Review: For anyone with a passing interest in 90s European techno, Stefan Robbers' work as Florence is an essential project because while it was inspired by Detroit techno it is shot through with his unique perspectives. The Analogue Expressions reissue on Delsin shines a light on his benchmark Florence Eps for the Eevo Lute Muzique imprint. Ranging from mellow and mournful tracks like "It's In The Hands" and the utterly timeless 'The Vineyard' to the kind of insistent grooves so beloved of Robbers - check the snaking bass and swirling psychedelic synths on "Analogue Expressions" itself - to more hyperactive steely futurism as articulated on "Robotica", this is a truly stellar collection of electronic tracks that still shines brightly after three decades.
Review: How does a label follow up a surprise summer smash? In the case of Ellum Audio and the excellent New York Is Alright from TV Baby, founder Maceo Plex returns with his first original material for the label in nearly a year, teaming up with Odd Parent's Maars on Going Back. A simple two tracker aimed at the dancefloors, the lead original mix takes the vocals of Florence Bird and weaves them deep into the groove of a dark, sonically hypnotic arrangement with all the usual Plex nuances like crisp drums, gloopily foreboding bassline and clipped strings. The dub version naturally discards with Bird's contribution yet retains the intensity.
Review: Back to Atlanta, 1978: Keither Florance and his Clark College compadres laid down this beautiful rare-as-unicorn-teeth 45. Ably curated by Andy Noble and once the sole preserve of a small amount of collectors, Tramp's reissue ensures we can all enjoy these sparkling cosmic jazz funk creations with added remastered benefits. From the dubby reflections of the instrumental heads-down stamped of "Free" to the more hopeful, rising cadences and soft soul of "Future", these 39-year-old jams have matured consummately.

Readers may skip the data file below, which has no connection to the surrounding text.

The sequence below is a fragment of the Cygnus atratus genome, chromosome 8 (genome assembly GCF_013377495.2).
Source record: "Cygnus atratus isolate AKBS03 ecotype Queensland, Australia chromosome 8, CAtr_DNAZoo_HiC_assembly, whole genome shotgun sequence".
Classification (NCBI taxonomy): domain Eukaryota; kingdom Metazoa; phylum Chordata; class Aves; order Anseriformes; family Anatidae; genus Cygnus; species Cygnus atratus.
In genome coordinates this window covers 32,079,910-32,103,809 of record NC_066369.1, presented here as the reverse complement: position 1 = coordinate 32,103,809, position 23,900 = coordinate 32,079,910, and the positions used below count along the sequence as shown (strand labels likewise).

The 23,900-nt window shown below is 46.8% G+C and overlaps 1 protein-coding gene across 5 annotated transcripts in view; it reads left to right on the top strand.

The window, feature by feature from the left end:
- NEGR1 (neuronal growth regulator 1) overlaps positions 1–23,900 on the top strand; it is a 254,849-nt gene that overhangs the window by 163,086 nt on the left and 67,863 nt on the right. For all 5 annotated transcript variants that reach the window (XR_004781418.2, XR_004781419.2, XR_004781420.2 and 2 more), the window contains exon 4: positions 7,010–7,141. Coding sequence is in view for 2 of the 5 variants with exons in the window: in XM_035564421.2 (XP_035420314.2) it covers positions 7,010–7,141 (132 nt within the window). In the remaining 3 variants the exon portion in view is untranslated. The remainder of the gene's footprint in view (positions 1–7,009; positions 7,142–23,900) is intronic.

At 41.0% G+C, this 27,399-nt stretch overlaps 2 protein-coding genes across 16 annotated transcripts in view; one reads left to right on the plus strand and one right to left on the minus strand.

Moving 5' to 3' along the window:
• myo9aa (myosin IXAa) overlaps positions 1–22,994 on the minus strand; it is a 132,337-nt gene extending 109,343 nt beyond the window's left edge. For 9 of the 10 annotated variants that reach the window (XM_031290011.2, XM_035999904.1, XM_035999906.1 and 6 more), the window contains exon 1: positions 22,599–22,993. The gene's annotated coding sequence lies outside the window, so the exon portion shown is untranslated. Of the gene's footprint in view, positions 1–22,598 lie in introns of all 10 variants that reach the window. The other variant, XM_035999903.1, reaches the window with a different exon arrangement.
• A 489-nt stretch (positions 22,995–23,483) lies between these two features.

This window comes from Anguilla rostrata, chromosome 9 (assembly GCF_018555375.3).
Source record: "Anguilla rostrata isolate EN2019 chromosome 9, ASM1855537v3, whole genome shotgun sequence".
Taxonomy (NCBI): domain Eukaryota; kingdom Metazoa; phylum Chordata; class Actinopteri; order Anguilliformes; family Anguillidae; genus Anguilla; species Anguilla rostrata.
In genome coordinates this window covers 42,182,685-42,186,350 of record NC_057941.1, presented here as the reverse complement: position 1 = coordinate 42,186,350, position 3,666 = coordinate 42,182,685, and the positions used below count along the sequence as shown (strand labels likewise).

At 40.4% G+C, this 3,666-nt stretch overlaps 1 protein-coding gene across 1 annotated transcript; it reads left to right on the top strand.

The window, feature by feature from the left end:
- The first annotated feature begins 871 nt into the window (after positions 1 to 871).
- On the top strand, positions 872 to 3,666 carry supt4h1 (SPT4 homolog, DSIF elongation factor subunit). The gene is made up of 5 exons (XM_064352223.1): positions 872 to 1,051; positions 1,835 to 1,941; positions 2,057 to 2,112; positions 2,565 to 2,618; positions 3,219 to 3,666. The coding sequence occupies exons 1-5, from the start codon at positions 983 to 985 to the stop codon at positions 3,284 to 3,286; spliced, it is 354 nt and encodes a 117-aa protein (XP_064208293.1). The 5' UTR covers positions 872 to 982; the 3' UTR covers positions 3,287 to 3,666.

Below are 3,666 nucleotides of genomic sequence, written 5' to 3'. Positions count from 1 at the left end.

Review: The Voodoo Rebel label fluctuate across all varieties of 'bass', and this new release from the enigmatic DES is no exception. In fact, Milan/Florence has the characteristic of never sticking to one formula for too long; there is an abyss in terms of styles and influences between the waves of the title tune, and the looser, more tribalistic patterns of "Ramen & Churches". The Motin remix of the lead tune takes the original down more worldly paths thanks to a flurry of Eastern melodies and twangs, while Boogaloo & Bizt throw down a completely different sort of bass nugget that has something very UK about it. PrP's version of "Ramen & Churches" is our favourite tune on here, its hazy flutter of distant bass trumpets working their magic on us good and proper. Big up!